Opt-out organ donation ‘seriously flawed’ warns bioethicist

Plans to increase the number of organ donations by switching to an opt-out system are flawed, a senior bioethicist has said.

In a letter to the Guardian Katharine Wright questioned the perceived wisdom of increasing donations by making everyone a donor by default.

She said that an opt-out system alone would not drive up donations, and that the Government would have to implement a number of other methods.


Wright clarified that in England it is not a requirement that someone must opt-in in order to donate an organ as their organs can still be donated if their family gives consent.

She said that for organ donation rates to increase, the Government needs to ensure they make sure families are involved in the process.

The bioethicist debunked the notion that the success of Spain – where organ donation rates are among the highest in the world – are a result of an opt-out system.

She said, “in fact, there is no Spanish opt-out register: people ‘opt-out’, if they wish, through their families”.

Heavy investment

Wright instead suggested that increased public awareness and improved system infrastructure should be credited with Spain’s success in maximising the number of organs that can be successfully transplanted.

She said that if the Government is set on introducing an opt-out system, “we must therefore be prepared to invest more in staff training, more specialist nurses to support families, and in raising public awareness”.

“These are things that we know make a difference to those in the difficult position of deciding whether or not to donate a loved one’s organs, and ultimately to those in need of a donated organ.”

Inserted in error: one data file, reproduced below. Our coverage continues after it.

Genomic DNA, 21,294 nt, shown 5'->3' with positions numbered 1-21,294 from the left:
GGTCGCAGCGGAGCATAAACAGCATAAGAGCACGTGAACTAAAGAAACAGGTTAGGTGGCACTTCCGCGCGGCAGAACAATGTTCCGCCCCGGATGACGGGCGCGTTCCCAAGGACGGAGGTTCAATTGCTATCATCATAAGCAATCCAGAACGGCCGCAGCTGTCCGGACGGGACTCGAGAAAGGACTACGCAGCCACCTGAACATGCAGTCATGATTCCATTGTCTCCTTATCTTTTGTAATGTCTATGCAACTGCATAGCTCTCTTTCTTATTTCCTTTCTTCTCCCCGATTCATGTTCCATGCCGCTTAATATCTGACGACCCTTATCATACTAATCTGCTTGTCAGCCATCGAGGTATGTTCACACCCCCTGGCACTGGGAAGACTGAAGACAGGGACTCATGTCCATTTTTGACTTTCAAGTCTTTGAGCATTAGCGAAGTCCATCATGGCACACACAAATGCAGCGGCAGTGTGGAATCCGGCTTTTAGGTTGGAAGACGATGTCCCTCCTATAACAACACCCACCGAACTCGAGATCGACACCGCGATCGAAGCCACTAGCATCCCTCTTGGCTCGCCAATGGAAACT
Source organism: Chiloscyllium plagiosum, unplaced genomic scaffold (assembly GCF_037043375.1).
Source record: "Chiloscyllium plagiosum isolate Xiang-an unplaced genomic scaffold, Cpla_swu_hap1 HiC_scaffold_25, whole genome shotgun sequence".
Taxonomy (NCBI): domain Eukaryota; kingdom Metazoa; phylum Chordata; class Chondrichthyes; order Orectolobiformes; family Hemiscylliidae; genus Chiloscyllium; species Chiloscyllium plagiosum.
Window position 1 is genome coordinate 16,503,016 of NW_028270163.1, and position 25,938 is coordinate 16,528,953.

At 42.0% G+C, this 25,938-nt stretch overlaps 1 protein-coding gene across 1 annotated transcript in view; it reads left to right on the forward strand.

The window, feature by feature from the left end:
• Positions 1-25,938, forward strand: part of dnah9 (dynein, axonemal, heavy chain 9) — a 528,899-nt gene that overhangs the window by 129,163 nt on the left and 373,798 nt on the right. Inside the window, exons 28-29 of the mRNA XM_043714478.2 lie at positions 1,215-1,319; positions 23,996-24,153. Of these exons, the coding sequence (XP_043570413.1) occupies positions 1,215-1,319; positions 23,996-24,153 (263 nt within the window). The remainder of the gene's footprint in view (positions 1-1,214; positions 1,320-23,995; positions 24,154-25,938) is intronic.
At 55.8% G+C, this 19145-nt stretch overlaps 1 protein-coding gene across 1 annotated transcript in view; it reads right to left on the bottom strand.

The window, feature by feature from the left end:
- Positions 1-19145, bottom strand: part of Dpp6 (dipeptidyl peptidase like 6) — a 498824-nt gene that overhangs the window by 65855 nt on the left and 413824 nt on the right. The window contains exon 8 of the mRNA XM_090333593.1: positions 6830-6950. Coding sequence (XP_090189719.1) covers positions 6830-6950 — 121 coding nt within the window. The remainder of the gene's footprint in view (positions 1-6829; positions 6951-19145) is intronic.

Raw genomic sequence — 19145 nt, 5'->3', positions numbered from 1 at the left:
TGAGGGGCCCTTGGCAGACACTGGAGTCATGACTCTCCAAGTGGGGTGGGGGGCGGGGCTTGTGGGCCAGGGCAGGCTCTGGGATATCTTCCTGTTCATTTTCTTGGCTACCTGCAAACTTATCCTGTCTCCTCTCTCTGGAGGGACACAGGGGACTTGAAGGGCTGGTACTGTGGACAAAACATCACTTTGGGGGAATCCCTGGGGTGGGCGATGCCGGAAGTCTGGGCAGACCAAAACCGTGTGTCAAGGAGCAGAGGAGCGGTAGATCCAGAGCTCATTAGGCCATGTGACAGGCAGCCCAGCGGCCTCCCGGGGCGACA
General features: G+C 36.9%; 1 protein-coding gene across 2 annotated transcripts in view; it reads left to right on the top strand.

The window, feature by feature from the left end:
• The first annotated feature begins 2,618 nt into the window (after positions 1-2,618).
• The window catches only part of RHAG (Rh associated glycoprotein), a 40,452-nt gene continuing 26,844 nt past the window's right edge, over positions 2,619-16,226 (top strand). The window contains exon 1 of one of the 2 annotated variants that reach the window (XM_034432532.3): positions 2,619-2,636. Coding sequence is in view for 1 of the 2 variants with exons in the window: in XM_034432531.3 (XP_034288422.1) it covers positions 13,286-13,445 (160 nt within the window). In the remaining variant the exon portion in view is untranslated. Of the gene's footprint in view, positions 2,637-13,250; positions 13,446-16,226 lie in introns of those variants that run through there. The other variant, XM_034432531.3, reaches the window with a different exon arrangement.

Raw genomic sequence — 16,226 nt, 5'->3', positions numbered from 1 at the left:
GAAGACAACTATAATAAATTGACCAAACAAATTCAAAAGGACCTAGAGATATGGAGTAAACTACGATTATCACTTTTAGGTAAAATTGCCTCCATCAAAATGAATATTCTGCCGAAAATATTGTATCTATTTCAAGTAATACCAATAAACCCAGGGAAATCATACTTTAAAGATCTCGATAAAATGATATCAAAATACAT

Public awareness campaigns

The bioethicist’s remarks reflect the argument put forward by The Christian Institute, which has opposed the Government’s plans, saying the opt-out system turns people’s bodies over to state control, and overrides families.

In its response to the Government’s consultation, the Institute, said the Government would need to run major, cross-platform advertising drives about the new rules – such as ongoing public health information campaigns – to maintain a high level of awareness.

“These will have to have much greater visibility and saturation than anything to date under the opt-in system. The fact that the State presumes to take citizens’ organs after death will have to be taught repeatedly in schools.”

Overriding families

Last week, the Scottish Parliament’s health committee heard that healthcare professionals must not be forced to override the wishes of families if a new opt-out organ donation system is introduced.

Experts told MSPs that doctors and nurses would be put in a “very difficult” position if any rules compelled them to ignore the desires of grieving families.

Policy Adviser for the Royal College of Nursing Scotland Rachel Cackett said the college’s position is that “if a family does not want a donation to go ahead it should not be forced”.

Mary Agnew, Assistant Director for Standards and Ethics at the General Medical Council said: “I don’t think you would want to put professionals in a position where it was felt they had to somehow override a very distressed family”.

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